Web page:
Found the solution by upgrading IOS to 124-22.YB8 that supports
voice class sip-profiles xxx
request INVITE sip-header Remote-Party-ID modify "screen=no" "screen=yes"
Applied this to the dial-peer - works fine now.
Hi, I am just deploying Verizon SIP trunks now with CUCM 8.6.2a, as Verizon needs to see the call coming from a number within the range assigned to the trunks in the format 44XXXXXXXXXX, I would like to know the best way to achieve this, in this situation I need most users to have CLI blocked to the called party, however I have a number of users that need to be able to display a CLI which could be different for a number of departments.
I am using device mobility and standard local route groups, is this best to be done from the CUCM or CUBE and how cn this be done?
My issue I believe is related to Verizon provisioning. So we have two cubes, one in each data center with SIP trunks to Verizon respectively.
Data center 1 Cube 1 x.x.x.101 Vzb provisioned to port 5075
Data center 2 Cube 2 x.x.x.102 Vzb provisioned to port 5076
Call goes out Cube 1 (primary for DN per Vzb) matching the port 5075 and call is good.
Force call to go Cube 2 using css with RL to Cube 2 and call fails using port 5076. Vzb says DN is provisioned to use 5075 and can we send port 5075.
How can we accomplish this or should the port for each SRV be the same from a Verizon provisioning? We have 6000 numbers and I don't see how we can configure all these number to use different ports. Adding dial-peers for each number does not scale.
Hopefully I explained this to make sense. Any help is much appreciated.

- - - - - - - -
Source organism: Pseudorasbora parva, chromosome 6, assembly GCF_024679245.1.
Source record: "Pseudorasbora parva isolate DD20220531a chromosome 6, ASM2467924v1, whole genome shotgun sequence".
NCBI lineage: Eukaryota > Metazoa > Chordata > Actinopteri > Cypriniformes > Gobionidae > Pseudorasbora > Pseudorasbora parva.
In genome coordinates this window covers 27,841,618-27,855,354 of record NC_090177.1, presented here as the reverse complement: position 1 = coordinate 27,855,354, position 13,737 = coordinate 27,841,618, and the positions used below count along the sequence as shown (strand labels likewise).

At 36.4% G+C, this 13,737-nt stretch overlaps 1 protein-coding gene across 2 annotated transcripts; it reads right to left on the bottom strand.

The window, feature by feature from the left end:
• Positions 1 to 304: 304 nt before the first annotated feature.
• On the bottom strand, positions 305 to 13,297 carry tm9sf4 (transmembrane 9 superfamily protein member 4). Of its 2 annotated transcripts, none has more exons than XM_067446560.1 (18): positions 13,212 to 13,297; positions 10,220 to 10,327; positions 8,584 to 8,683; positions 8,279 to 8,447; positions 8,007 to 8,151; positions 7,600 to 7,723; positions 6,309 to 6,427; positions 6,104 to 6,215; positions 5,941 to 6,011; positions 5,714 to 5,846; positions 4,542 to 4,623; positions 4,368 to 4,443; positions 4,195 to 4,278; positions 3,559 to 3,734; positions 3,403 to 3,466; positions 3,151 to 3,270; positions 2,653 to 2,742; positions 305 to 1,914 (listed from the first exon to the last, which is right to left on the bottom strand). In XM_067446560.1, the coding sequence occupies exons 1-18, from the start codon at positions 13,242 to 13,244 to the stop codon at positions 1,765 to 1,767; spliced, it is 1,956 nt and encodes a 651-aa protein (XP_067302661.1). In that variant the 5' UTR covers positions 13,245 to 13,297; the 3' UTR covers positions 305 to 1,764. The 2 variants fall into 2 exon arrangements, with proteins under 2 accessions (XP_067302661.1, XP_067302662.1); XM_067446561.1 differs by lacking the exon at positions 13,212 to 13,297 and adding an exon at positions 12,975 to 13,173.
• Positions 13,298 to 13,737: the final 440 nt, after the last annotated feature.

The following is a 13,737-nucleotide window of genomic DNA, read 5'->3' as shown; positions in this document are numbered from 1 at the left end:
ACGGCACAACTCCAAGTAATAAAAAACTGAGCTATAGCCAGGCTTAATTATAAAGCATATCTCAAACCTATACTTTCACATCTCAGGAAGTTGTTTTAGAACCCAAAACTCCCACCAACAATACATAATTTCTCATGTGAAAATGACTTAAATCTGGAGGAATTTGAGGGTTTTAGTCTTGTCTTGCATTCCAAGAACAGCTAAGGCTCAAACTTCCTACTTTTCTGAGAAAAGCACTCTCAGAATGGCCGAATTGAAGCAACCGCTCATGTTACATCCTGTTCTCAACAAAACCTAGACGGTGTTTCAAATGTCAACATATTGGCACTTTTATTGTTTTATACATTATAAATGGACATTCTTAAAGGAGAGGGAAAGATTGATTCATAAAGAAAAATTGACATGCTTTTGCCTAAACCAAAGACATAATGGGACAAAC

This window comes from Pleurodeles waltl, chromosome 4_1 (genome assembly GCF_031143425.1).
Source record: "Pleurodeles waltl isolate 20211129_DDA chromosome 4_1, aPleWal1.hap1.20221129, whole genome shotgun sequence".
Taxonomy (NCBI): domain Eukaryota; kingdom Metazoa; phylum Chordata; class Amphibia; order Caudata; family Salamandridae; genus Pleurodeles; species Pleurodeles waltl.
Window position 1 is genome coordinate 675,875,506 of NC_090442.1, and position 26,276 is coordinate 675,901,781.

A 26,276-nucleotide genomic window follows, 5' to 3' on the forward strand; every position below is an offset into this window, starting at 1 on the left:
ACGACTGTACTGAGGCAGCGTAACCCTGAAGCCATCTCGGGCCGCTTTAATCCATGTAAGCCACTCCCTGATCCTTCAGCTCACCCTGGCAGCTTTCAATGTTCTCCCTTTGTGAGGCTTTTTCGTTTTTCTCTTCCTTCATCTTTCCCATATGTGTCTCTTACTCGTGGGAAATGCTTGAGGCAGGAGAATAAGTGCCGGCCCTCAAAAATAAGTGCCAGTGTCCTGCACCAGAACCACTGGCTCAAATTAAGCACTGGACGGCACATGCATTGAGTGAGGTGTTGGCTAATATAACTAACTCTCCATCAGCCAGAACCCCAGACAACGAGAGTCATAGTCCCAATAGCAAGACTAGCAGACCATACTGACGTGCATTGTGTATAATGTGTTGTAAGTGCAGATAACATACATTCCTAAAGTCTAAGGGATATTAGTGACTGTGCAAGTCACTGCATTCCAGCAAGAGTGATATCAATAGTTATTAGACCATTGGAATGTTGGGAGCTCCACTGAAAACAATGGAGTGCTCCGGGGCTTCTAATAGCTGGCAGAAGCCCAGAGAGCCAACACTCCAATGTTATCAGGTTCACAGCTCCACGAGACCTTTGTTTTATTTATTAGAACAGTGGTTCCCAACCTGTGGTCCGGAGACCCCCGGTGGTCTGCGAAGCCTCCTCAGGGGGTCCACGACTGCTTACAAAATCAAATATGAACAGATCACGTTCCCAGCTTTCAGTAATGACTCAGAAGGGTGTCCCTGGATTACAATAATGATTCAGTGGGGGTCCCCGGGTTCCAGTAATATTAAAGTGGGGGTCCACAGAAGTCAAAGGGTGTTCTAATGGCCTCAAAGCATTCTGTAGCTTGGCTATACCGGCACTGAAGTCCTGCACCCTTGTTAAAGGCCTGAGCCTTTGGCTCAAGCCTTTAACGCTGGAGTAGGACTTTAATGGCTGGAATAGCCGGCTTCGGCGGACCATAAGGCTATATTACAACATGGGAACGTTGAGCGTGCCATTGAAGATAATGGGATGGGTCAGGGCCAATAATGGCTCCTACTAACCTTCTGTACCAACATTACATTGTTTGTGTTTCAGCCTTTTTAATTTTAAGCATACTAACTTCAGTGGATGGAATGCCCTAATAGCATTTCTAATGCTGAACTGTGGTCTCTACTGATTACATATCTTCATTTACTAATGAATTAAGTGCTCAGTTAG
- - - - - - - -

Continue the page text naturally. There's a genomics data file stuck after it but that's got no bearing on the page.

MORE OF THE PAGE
We are running into an issue with fail-over SIP connection to Verizon. We have a distributed SIP connection model with each remote site having its own Cube connecting to Verizon. In case the remote site Cube fails, the SME which is at our central site routes outbound calls over the Corp Cube that connects to Verizon. We recently experienced a real outage at the remote site and discovered that Outbound calls that we sent over to the Corp Cube were being rejected by Verizon with a 408 request timeout error. Verizon is saying that we are missing diversion header that's why the call is being rejected. Inbound calls worked fine.
My question is do I need to create a SIP profile and add diversion header for 1500 DID numbers to be able to make outbound calls over the Corp SIP gateway? I thought diversion header is for call forwarding, and in our case we are not forwarding the call but rather sending out over the backup trunk.
This is probably happening because the two sites have different circuits. When using SIP, Verizon will reject any call that does not originate from a number that belongs on that circuit, hence why your rerouted calls are blocked.
The diversion header is basically spoofing a number that belongs there in the header while still allowing you to send whatever you wanted to send with your outbound mask.
You can use it for all outbound calls, but be sure to have Unscreened ANI enabled by Verizon as well.
How did you fix your issue? I have a similar issue 100+ sites with 9000 DIDs going through single centralized CUBE to Verizon SIP. Customers wants to send out ANI which is not a part of Verizon DID range. Verizon has enabled unscreened ANI (STN). Question is can we fix ths with single SIP profile diversion header? I am trying to avoid per site dial peer which is not a scalable solution
Any help would be much appreciated!
I'm a few years removed from this issue and no longer a Verizon customer but you shouldn't need per site dialpeers. The diversion header would pass all outbound calls to Verizon using a number local to that site regardless from where they originate. The Unscreened ANI feature then permits the mask applied in your voice network (i.e. CUCM) to replace that local number without rejecting the call. So for example, you'd have a global outbound dialpeer for each site, looking something like this...
dial-peer voice 100 voip
description Outgoing Calls to Verizon Trunk
voice-class sip profiles 1
#other requirements specific to your environment
The sip profile inserted in the dialpeer is configured like so...
voice class sip-profiles 1
request INVITE sip-header Diversion add "Diversion:<sip:firstname.lastname@example.org>"